Vanessa Ferrari competes on floor in the EF at the 2012 Olympic Games- she was devastated to finish outside of the medals in 4th place

2/ Carlotta Ferlito '95
Another prominent name in Italian gymnastics is the charismatic Carlotta Ferlito. She first drew attention at the 2010 Singapore Youth Olympic Games, where she placed 3rd in the all-around, 3rd on vault and 2nd on floor. She, like Ferarri is a good all-arounder, but her best event is beam. It has always slightly unnerved me how confident and natural she looks up there! She consistently makes beam and floor finals, and she is great to watch on either piece. She is an incredibly clean and athletic gymnast, with many more competitive years in her yet!

Carlotta Ferlito, another of Italy's great all-arounders

Carlo's beam from the EF at the European Championships held last month

Trademark balance at the start of her routine, London 2012 (photo credit: Zimbo)

3/ Elisabetta Preziosa '93
Elisabetta (or Betta) is a beam specialist and her routines are absolutely gorgeous, thanks to her beautiful flexibility and poise. She also competes on other events, but her best marks are by far on beam. If she is to make the team in the future, she will be a beam specialist (which will be tough because it seems that all Italians are great on beam!). Nevertheless, she is certainly something special.

Betta shows off her amazing flexibilityat the 2009 World Championships

Another beautiful position- I could fill up the whole page with beautiful pictures!

One more will have to do- I do love Italy's leotards! (photo credit: televisionado)

4/ Erika Fasana '96
Erika was a member of the 2012 London Olympic team, who is a great team player and another consistent all-arounder. She finished 13th in qualifications at the Olympic Games, another victim of the 2-per country rule. Vault is probably her best piece, she is another power gymnast with a Ferarri-type build. In my opinion, she has not yet reached her full potential and I am excited to see what upgrades she will make over the next couple of years.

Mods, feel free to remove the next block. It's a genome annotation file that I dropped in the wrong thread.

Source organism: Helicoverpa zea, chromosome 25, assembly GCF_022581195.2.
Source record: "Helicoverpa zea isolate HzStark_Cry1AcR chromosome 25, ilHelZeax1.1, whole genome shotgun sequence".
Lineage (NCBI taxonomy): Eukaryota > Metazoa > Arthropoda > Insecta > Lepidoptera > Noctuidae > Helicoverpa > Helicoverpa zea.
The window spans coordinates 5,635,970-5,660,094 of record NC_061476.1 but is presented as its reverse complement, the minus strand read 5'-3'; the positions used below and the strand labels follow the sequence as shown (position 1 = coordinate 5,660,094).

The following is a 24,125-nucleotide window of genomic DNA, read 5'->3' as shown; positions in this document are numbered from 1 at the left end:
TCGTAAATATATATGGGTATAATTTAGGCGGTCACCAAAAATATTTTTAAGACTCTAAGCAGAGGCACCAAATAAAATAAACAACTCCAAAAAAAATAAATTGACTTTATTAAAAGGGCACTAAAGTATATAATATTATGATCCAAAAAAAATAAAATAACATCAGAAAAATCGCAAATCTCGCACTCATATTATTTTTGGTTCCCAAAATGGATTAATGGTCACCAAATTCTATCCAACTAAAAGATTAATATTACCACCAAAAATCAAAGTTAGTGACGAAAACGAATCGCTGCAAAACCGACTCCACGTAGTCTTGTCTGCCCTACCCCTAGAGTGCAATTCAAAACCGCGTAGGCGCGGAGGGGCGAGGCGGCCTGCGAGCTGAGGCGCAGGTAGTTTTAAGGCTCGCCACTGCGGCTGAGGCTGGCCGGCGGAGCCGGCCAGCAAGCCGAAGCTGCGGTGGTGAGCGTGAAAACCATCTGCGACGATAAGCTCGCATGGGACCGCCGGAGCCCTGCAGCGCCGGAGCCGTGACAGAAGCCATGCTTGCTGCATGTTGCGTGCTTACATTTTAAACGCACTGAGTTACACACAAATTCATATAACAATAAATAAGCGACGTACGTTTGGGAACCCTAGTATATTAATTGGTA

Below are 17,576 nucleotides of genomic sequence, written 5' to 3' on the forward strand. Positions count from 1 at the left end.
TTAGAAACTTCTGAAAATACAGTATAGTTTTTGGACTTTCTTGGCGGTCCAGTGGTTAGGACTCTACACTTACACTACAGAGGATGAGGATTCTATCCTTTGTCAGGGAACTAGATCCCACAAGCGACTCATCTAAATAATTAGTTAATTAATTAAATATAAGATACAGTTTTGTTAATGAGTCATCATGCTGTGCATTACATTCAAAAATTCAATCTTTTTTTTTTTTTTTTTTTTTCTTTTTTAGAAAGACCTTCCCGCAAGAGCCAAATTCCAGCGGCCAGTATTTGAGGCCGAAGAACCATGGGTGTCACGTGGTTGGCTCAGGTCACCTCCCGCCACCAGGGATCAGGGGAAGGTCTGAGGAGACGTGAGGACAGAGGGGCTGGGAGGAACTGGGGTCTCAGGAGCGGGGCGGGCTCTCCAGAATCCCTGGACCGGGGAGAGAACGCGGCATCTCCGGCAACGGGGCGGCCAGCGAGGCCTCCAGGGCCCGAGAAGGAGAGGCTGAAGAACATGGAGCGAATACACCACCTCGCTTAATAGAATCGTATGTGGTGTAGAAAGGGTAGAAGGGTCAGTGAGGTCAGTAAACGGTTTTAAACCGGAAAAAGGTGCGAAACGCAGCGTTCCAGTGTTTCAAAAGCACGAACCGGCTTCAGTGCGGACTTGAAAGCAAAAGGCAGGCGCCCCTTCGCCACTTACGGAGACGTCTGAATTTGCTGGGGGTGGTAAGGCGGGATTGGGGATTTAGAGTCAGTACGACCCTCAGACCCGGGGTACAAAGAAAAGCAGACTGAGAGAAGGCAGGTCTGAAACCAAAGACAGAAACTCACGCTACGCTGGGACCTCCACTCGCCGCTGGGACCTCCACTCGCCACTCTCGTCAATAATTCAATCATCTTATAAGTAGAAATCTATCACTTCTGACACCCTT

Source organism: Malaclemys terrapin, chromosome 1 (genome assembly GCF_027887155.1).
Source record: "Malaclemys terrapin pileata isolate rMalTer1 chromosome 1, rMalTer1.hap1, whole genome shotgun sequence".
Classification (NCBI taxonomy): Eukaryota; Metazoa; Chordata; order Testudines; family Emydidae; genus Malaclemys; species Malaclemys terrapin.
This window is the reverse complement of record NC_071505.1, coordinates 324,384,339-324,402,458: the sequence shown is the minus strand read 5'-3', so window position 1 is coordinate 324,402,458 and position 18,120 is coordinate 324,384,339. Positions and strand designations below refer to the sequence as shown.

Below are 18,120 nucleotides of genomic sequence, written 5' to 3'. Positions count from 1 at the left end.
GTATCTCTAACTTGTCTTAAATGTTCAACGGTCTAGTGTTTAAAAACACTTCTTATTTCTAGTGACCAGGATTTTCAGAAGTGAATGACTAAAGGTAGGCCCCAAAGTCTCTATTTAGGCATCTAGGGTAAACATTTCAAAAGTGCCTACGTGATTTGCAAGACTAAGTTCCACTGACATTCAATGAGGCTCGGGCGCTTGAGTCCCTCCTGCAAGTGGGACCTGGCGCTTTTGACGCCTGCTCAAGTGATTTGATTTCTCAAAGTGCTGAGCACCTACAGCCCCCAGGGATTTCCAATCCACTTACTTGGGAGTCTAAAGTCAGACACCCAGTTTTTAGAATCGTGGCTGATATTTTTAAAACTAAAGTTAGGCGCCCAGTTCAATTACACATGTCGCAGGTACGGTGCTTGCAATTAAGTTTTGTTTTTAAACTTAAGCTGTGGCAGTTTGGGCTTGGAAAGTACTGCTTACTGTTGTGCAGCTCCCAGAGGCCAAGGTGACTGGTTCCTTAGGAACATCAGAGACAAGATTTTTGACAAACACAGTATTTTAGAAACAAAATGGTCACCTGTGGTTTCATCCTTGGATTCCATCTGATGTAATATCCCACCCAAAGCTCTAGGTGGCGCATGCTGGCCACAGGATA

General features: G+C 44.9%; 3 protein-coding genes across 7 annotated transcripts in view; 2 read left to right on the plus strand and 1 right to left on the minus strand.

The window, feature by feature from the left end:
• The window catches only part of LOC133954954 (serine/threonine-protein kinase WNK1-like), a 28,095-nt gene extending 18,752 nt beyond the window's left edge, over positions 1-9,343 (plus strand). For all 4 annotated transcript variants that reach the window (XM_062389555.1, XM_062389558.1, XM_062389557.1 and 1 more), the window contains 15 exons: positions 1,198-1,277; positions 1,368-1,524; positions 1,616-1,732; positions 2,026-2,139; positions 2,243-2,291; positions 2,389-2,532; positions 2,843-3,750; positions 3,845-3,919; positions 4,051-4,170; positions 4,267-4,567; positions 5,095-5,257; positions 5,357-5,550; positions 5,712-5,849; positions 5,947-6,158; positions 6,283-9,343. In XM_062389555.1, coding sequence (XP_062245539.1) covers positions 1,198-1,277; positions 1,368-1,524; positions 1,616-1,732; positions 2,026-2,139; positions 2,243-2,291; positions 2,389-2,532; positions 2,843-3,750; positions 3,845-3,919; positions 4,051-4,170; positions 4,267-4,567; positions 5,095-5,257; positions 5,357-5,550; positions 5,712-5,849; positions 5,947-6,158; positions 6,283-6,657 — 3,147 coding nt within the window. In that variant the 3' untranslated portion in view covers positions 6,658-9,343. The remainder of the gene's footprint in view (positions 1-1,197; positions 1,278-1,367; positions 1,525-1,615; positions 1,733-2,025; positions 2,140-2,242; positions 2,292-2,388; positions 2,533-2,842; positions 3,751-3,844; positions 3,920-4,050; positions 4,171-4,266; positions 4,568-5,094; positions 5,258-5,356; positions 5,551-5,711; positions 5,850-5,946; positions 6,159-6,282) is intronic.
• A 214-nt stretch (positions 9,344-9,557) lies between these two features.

Fasana getting ready to compete (photo credit: La Provincia)

Fasana in the vault final at the 2012 European Championships

5/ Elisa Meneghini '97
Elisa is part of the new crop of gymnasts, she turned senior this year and just missed out on the last Olympic Games. She is again great on beam (I see a common theme here) and performed very well in the beam finals at this year's European Championships in Moscow. She is a very clean gymnast from what I have seen and I am unsure about her all-around potential. But it will be interesting to see how she develops over the next quad, and how her performances can help the team.

Elisa Meneghini, happy to be on floor at the 2012 Junior European Championships (photo credit: Federation Francaise de Gym)

Elisa representing Italy in the beam final at the 2013 Moscow European Championships

6/ Enus Mariani '98
Enus will become a senior next year. She impressed many by taking the Junior European all-around title in 2012, and helped her team to a silver medal (bearing Romania, which is HUGE). She impressed me with her wonderfully expressive floor routine. She has a rare gift for artistry and has almost taken it to the level of interpretive dance. Her style is not for everyone, but I love that she is so daring and is not afraid to be herself at such a young age.

Enus at the 2012 Junior Europeans (photo credit: Federation Francaise de Gym)

Enus with her fantastic floor routine. Love it! Do you?

I can't wait to see what the Italian squad can produce over the next quad. I would love to see them upset for a team medal. I believe that Enus potentially could challenge for all-around medals in the coming years. How great would it be to see an Italian up on the podium again??

Article by Imogen Browne (Follow I Flip For Gym Blog on Twitter @IFlip4GymBlog)

Saturday, 18 May 2013

Sunday Spotlight: Elsa Garcia (MEX)

Elsa Garcia is one of Mexico's most prolific gymnasts. She has represented her country as an individual at the 2012 London Olympic Games.

Elsa Gracia trains for the 2012 London Olympics (photo credit:

Elsa has lovely long lines and what she lacks in difficulty, she makes up for in execution. At the 2009 World Championships in London, she was awarded the Longines Prize for Elegance. At this competition she placed 12th in the all-around and qualified to the vault final.

Elsa with her prize at the 2009 World Championships in London